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Hoffmann, R. A wiki for the life sciences where authorship matters. Nature Genetics (2008)

Rodent oocytes express an active adenylyl cyclase required for meiotic arrest.

The intracellular levels of cAMP play a critical role in the meiotic arrest of mammalian oocytes. However, it is debated whether this second messenger is produced endogenously by the oocytes or is maintained at levels inhibitory to meiotic resumption via diffusion from somatic cells. Here, we demonstrate that adenylyl cyclase genes and corresponding proteins are expressed in rodent oocytes. The mRNA coding for the AC3 isoform of adenylyl cyclase was detected in rat and mouse oocytes by RT-PCR and by in situ hybridization. The expression of AC3 protein was confirmed by immunocytochemistry and immunofluorescence analysis in oocytes in situ. Cyclic AMP accumulation in denuded oocytes was increased by incubation with forskolin, and this stimulation was abolished by increasing intraoocyte Ca(2+) with the ionophore A23187. The Ca(2+) effects were reversed by an inhibitor of Ca(2+), calmodulin-dependent kinase II. These regulations of cAMP levels indicate that the major cyclase that produces cAMP in the rat oocyte has properties identical to those of recombinant or endogenous AC3 expressed in somatic cells. Furthermore, mouse oocytes deficient in AC3 show signs of a defect in meiotic arrest in vivo and accelerated spontaneous maturation in vitro. Collectively, these data provide evidence that an adenylyl cyclase is functional in rodent oocytes and that its activity is involved in the control of oocyte meiotic arrest.[1]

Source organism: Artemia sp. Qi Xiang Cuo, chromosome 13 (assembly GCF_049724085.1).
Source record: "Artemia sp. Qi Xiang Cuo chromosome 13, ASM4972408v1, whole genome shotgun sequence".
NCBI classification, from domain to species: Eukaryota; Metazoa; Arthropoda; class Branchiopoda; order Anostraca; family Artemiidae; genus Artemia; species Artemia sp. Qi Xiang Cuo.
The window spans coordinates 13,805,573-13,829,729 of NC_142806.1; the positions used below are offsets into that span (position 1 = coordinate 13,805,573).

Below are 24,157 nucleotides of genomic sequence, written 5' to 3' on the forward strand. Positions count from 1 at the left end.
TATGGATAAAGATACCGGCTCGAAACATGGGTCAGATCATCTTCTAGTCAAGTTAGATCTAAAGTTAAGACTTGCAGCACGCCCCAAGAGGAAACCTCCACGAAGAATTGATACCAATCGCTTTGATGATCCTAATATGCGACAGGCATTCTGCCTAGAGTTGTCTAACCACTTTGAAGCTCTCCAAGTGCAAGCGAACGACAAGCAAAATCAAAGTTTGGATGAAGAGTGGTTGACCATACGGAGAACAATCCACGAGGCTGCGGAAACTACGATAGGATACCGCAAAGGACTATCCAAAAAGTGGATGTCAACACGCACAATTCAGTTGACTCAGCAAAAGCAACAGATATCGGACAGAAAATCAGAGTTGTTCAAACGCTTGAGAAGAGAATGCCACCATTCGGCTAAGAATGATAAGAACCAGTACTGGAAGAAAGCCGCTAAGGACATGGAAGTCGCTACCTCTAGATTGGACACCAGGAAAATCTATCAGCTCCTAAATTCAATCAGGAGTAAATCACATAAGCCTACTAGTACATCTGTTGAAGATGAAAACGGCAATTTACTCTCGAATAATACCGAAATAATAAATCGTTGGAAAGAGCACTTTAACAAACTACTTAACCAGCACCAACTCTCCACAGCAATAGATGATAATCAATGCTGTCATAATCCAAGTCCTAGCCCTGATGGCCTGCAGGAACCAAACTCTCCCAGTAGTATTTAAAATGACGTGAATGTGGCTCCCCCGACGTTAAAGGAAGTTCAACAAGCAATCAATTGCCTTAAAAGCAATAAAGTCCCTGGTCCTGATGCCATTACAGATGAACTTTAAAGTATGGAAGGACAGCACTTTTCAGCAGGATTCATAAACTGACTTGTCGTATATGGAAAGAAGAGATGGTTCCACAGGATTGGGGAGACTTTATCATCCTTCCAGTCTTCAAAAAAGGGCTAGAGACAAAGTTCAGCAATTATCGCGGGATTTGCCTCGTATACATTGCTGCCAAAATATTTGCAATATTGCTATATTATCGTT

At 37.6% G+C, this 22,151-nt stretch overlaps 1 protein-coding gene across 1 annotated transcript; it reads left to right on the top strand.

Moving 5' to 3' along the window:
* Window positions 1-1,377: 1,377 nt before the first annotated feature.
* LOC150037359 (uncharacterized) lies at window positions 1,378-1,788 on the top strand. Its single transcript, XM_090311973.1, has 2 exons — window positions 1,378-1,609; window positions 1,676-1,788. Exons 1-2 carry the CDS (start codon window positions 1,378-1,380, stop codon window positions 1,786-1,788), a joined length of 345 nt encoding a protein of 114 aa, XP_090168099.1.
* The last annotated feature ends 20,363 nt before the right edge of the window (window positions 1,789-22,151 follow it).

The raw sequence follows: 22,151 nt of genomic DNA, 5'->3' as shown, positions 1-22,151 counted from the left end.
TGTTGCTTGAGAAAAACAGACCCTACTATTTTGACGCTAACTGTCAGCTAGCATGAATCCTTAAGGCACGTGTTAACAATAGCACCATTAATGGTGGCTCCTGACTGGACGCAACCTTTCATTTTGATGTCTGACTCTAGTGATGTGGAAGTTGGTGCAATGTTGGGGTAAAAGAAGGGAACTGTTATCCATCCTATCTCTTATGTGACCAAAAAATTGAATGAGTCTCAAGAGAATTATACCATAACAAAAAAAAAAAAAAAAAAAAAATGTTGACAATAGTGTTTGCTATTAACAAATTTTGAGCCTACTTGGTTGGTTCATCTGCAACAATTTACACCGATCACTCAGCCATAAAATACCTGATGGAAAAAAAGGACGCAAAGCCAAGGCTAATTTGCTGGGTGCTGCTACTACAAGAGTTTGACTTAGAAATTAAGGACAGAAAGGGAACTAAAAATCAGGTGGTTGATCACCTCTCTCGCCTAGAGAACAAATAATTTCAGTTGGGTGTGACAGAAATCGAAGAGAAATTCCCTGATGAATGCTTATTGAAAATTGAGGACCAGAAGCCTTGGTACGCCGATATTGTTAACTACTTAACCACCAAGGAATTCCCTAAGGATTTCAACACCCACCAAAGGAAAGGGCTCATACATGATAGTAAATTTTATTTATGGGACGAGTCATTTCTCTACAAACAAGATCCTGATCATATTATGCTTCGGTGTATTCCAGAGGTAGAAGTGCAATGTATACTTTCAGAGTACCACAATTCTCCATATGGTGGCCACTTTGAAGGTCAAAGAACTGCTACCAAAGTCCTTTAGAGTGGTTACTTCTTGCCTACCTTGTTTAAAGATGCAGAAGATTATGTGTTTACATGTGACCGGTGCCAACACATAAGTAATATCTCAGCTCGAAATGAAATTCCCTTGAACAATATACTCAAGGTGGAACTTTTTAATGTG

1. Rodent oocytes express an active adenylyl cyclase required for meiotic arrest. Horner, K., Livera, G., Hinckley, M., Trinh, K., Storm, D., Conti, M. Dev. Biol. (2003) [Pubmed]
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